What subtracted from this episode's Whoscale score so much is the level of modernization that was present. As with all of Davies' stories, the episode had a tendency to be over-dramatic at times, and often strayed from the initial plotline entirely for the sole sake of providing heart-wrenching moments for the fan girls.
No one could not notice Evon's provocative dress, and once again were stuck with the annoyance of Jackie Tyler.
More often than not, Davies' episodes usually falter due to how they were executed, rather than the story lacking solidity. In this case, Davies had a brilliant idea - ghosts start appearing at specific times around the world, briefly after a mysterious sphere appears in the sky, which according to measurements taken by scientists has no mass, electromagnetic field, weight.....in short, it shouldn't exist. I never understood why Davies felt it necessary to set all of his Earth-based episodes in the London or Cardiff. I suppose it was so drama would be heightened enough that little kids of real-world London would be frightened out of their wits. Of course, Moffat seemed to do that more effectively without needing to hit close to home. This story would have worked just as well if the ghost appearances had been limited to a specific rural village, rather than worldwide. I find it difficult to grasp that every nation would have treated the ghosts' appearances as completely benign.
Davies had a knack for writing apocalyptic themes for his finales, usually containing an army of sorts hell bent on the occupation or destruction of Earth. The title of this episode was self-evident, and at the end of the opening title sequence, I knew where this one was headed. An army threatens to take over Earth. No surprise there.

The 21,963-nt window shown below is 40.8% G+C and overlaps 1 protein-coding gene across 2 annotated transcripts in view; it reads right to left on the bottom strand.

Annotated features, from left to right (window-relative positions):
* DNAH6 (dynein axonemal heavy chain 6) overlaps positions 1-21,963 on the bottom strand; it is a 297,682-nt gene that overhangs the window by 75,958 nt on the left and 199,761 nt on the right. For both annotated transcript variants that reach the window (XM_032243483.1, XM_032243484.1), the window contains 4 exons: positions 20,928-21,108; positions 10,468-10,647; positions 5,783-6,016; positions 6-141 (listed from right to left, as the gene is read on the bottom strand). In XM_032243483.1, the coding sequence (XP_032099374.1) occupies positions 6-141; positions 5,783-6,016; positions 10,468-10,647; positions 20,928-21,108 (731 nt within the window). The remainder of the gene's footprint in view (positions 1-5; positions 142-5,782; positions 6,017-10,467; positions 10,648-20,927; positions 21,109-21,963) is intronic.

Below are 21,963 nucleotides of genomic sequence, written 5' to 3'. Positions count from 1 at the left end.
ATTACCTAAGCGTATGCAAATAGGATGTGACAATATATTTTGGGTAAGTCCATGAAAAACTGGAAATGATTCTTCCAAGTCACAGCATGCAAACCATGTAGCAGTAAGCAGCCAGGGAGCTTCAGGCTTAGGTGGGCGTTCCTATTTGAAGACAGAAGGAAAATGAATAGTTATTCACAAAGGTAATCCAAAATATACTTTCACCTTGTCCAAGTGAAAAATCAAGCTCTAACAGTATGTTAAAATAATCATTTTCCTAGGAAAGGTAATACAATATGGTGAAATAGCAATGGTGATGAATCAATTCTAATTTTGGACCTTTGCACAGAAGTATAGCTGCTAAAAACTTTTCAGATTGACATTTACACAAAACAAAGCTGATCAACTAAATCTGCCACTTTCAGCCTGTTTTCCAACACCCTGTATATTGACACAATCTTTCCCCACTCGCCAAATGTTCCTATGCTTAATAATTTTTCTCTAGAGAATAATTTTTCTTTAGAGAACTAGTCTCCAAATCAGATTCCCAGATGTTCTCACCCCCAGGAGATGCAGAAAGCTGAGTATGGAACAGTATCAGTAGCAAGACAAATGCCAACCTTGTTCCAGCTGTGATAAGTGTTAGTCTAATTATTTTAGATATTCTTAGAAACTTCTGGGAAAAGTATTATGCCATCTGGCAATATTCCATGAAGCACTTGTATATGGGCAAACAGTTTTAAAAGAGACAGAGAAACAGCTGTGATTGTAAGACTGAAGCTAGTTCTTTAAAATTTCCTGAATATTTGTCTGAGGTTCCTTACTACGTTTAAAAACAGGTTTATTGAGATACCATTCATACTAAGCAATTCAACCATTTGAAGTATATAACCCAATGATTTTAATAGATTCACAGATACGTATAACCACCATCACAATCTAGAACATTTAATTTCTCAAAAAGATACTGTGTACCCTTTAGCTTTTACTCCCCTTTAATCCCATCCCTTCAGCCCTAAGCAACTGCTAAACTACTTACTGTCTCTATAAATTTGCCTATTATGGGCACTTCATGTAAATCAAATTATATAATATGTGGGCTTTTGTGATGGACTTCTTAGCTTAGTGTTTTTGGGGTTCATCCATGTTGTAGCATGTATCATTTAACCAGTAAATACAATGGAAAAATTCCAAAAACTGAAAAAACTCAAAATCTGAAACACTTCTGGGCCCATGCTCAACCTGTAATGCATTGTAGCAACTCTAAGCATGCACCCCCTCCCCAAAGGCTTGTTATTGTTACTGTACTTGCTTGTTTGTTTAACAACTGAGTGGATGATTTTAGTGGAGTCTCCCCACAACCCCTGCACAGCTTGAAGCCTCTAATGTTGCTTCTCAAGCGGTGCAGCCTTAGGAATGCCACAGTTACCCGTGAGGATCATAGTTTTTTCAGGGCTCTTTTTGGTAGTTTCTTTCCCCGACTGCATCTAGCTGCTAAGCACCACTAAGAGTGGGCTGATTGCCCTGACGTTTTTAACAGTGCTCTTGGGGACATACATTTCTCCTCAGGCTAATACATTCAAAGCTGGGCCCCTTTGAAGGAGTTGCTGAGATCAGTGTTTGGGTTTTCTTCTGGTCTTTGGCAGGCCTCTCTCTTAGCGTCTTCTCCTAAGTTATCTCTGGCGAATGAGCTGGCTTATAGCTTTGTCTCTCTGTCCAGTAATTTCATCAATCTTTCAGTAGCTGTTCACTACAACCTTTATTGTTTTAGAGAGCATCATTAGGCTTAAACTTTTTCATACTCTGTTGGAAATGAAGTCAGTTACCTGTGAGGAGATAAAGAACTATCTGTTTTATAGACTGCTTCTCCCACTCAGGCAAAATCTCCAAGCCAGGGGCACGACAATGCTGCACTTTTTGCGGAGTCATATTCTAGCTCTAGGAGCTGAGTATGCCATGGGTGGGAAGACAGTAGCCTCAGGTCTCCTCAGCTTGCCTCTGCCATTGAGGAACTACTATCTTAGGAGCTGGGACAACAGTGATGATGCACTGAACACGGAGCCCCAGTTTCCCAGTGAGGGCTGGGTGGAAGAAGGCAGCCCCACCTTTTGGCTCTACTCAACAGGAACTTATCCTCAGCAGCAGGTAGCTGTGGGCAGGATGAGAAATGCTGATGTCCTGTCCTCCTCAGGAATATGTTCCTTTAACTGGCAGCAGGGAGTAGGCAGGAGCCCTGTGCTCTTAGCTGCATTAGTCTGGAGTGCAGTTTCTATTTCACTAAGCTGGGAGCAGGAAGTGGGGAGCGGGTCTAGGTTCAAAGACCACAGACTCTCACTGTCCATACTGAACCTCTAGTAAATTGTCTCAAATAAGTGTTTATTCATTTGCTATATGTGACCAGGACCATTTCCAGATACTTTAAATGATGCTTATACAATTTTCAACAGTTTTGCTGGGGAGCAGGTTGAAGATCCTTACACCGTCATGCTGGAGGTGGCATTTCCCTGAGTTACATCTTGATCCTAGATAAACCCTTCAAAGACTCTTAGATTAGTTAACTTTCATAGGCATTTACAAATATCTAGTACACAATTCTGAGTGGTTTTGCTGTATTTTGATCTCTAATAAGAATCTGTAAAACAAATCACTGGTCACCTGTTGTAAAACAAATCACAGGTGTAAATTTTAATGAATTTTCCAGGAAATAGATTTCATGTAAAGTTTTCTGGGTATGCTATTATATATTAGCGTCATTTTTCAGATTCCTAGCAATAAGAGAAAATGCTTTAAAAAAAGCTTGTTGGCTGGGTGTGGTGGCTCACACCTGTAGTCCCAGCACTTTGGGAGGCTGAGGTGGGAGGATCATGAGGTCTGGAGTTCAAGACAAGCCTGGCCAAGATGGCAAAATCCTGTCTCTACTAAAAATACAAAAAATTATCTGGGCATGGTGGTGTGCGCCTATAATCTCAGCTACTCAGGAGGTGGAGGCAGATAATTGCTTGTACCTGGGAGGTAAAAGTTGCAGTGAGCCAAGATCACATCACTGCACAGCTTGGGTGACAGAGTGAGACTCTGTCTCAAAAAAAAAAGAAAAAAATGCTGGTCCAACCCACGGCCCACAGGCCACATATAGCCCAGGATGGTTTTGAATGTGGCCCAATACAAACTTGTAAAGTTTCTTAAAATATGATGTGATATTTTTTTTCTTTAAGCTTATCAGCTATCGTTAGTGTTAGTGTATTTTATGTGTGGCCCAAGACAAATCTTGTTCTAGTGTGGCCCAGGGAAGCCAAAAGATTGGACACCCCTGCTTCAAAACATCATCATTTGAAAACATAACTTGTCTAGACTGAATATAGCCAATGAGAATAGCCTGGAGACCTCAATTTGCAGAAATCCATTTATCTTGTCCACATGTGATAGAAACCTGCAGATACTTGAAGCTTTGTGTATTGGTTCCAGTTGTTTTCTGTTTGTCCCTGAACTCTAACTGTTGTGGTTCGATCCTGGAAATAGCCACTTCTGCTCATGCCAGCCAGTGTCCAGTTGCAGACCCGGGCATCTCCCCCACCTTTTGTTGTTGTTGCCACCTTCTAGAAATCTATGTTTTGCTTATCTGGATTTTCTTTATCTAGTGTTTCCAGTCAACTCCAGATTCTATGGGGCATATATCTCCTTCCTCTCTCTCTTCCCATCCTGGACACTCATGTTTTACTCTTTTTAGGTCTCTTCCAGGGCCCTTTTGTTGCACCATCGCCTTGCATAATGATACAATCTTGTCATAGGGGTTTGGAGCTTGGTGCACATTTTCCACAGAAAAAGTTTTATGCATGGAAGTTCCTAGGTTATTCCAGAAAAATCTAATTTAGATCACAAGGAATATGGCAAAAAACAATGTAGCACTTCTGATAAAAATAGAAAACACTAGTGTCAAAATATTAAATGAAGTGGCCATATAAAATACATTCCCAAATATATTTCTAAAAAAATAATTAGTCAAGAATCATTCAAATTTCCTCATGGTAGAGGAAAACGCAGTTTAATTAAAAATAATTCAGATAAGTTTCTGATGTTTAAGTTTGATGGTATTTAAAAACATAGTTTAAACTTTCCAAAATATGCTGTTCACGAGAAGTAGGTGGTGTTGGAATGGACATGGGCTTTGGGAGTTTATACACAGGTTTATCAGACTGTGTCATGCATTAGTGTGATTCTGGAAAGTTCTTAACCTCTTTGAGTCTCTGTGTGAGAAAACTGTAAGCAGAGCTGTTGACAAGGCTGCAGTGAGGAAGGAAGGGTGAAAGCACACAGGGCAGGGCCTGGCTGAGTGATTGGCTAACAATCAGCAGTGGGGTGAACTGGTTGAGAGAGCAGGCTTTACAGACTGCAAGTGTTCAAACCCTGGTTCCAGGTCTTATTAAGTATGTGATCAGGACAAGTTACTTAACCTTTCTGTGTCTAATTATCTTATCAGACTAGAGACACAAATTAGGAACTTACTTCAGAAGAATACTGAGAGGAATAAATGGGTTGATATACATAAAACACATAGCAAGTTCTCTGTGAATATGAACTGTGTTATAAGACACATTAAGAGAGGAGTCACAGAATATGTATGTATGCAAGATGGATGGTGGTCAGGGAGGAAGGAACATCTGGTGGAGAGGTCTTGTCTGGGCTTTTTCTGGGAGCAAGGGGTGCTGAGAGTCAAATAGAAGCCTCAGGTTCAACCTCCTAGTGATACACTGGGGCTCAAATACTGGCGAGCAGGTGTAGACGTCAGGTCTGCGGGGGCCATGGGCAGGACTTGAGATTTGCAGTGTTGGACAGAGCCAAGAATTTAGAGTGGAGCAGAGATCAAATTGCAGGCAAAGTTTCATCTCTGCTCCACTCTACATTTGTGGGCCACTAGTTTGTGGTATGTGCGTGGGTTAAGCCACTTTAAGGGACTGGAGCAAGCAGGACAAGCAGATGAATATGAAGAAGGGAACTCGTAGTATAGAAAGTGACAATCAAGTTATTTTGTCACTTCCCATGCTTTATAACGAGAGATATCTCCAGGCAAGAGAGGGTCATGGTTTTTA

The pre-title sequence oozed drama, and it was beyond obvious that it was written solely for the fan girls, intended to make them all gasp and say, "oh no! Rose can't die!" As usual, we deal with one or two lovey dovey scenes, namely the one with The Doctor and Rose overlooking a canyon, with The Doctor turning to Rose and asking, "How long did you say you were going to stay with me?" Rose replies softly, "Forever." This is so far out of character for the Doctor, compared to his attitude towards Rose earlier in the season, particularly in "School Reunion," where Rose was struck with the reality that she was not the first to travel with the Doctor. In fact, she was "the latest in a long line" of companions, all of which had come and gone.
We then discover that the Cybermen have devised a odd tactic for converting ussuspecting humans at Torchwood by method of workplace flirtation via IMs.
Doctor Who fans have long wondered what a Cybermen VS. Daleks story would be like, and this one could have been great had it focused more on being a "Doctor Who two parter" rather than a "modern day sci-fi romance" two parter.
The blasting orchestrated music was once again prominent in this one, so that didn't help it's score much, either.
The cliffhanger was good - it felt like a Doctor Who cliffhanger.
All in all, I felt like I was watching Doctor Who about 55% of the time. Great story, but too tainted with modernization so that it would appeal to a broader audience to score high on the Whoscale. Davies obviously doesn't believe in finding a niche and sticking with it, because his stories often suffered tremendously from trying to please all audiences. If you're writing for Doctor Who, then aim it at the Doctor Who fanbase. There are enough of us to keep it alive.